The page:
The name of the projet demoGRAPE derives from the terms “demo”, wich is about demonstrator, and GRAPE the acronym of GNSS Research and Application for Polar Environment.

24 months


  • Earth – Sun relations and space weather (high priority)
  • Technology: innovation and experimentation (high priority)
  • Polar cap dynamics
  • Solid Earth dynamics and cryosphere evolution


Polar ionosphere, TEC, scintillations, GNSS, Cloud


The core of the proposed activity is the realization of a demonstrator, DemoGRAPE, which aims to provide on selected case studies an empirical assessment of the delay and of the corruption induced by the ionosphere on satellite signals in the polar regions. The scope is to develop a prototype of a service addressed to the scientific and technological communities that relies on GNSS (Global Navigation Satellite Systems) for their investigations and applications. Commonly, to assess the ionospheric impact on GNSS based technological systems, these communities make use of standard models, which demonstrate to fail at high latitudes. On the other hand the GNSS signals are widely used in different disciplines: DemoGRAPE will demonstrate the usefulness of the proposed system to several scopes, from the applications to positioning, to space weather applications, to solid Earth and polar cap dynamics investigation, to the monitoring of cryosphere evolution, etc. DemoGRAPE will experiment the use of Cloud computing to create an innovative technological tool.

The initiative was born into GRAPE (GNSS Research and Application for Polar Environment), an Expert Group endorsed by SCAR. The international context and the innovative aspects constitute an important legacy that will make the PNRA a pioneer in the frame of the potential services to assist the GNSS operations at the poles.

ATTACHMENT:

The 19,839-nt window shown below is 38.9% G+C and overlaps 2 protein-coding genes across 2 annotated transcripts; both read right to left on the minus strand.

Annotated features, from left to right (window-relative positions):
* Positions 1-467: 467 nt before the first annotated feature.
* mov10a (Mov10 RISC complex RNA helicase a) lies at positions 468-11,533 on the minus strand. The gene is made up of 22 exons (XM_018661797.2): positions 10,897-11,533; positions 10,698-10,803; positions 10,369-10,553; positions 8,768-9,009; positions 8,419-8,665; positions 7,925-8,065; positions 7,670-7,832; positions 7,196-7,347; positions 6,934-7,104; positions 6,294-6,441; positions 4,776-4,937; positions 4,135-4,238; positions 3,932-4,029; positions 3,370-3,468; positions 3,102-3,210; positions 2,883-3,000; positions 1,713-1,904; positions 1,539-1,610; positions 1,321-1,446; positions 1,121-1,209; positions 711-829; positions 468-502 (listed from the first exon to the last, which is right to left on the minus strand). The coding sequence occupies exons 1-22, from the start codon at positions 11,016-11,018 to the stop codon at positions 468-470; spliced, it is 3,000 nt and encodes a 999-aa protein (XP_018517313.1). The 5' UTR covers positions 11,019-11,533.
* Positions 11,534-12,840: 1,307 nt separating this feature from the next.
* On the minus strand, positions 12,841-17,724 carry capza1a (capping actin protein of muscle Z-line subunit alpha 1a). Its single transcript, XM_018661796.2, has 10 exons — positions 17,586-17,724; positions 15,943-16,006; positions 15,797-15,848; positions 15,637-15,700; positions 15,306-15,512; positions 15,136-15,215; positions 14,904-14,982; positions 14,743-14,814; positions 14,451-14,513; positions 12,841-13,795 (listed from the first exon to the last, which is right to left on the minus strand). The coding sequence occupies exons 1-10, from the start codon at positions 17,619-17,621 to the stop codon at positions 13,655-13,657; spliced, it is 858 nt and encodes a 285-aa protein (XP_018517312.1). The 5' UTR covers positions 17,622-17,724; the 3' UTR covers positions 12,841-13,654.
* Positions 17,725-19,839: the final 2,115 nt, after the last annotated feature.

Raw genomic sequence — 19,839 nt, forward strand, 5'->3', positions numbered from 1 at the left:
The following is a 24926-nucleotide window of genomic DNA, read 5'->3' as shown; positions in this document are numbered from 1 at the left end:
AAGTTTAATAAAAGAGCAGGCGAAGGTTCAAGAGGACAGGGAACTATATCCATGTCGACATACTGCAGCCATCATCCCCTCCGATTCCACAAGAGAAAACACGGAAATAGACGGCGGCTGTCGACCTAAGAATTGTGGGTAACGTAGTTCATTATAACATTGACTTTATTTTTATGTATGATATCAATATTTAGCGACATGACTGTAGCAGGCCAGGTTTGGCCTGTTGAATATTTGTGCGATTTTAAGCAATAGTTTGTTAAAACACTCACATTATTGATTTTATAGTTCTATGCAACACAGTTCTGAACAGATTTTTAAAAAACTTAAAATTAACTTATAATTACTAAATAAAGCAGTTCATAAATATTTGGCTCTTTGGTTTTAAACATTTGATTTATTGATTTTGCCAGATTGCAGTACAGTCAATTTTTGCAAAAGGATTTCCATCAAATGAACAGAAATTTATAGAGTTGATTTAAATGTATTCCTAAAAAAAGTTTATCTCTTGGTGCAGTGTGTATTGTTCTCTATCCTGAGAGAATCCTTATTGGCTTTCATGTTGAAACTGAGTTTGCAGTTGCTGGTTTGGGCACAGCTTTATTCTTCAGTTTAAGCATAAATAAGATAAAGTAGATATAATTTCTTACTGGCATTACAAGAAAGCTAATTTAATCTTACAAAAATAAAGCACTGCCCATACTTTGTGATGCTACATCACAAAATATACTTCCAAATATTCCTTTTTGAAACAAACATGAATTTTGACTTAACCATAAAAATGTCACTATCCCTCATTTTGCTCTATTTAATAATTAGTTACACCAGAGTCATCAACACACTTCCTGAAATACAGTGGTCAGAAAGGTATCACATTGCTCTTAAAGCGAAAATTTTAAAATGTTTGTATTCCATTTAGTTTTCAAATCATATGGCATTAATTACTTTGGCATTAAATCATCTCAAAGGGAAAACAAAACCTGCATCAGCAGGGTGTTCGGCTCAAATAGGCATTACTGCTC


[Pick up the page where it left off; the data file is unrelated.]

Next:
Istituto Nazionale di Geofisica e Vulcanologia (INGV)
Politecnico di Torino (POLITO)
Istituto Superiore Mario Boella (ISMB)


South African National Space Agency (SANSA)
National Institute for Space Research-INPE (Brazil)


At high latitudes the ionosphere become often unstable and irregularities on wider scales develop. When sufficiently intense, these irregularities scatter radio waves and generate rapid fluctuations (or scintillation) in the amplitude and phase of radio signals. Amplitude scintillation, or short-term fading, can be so severe that signal levels drop below the GNSS receiver’s lock threshold, requiring the receiver to attempt reacquisition of the satellite signal. Phase scintillation, characterized by rapid carrier-phase changes, can produce cycle slips and sometimes challenge a receiver’s ability to hold lock on a signal. The irregular ionosphere is characterized by heavy TEC (Total Electron Content) gradients which significantly affect the propagation delay of the GNSS signals. Thus, ionospheric scintillation and TEC gradients are significant threats for Global Navigation Satellite Systems (GNSS) operating in the polar latitudes.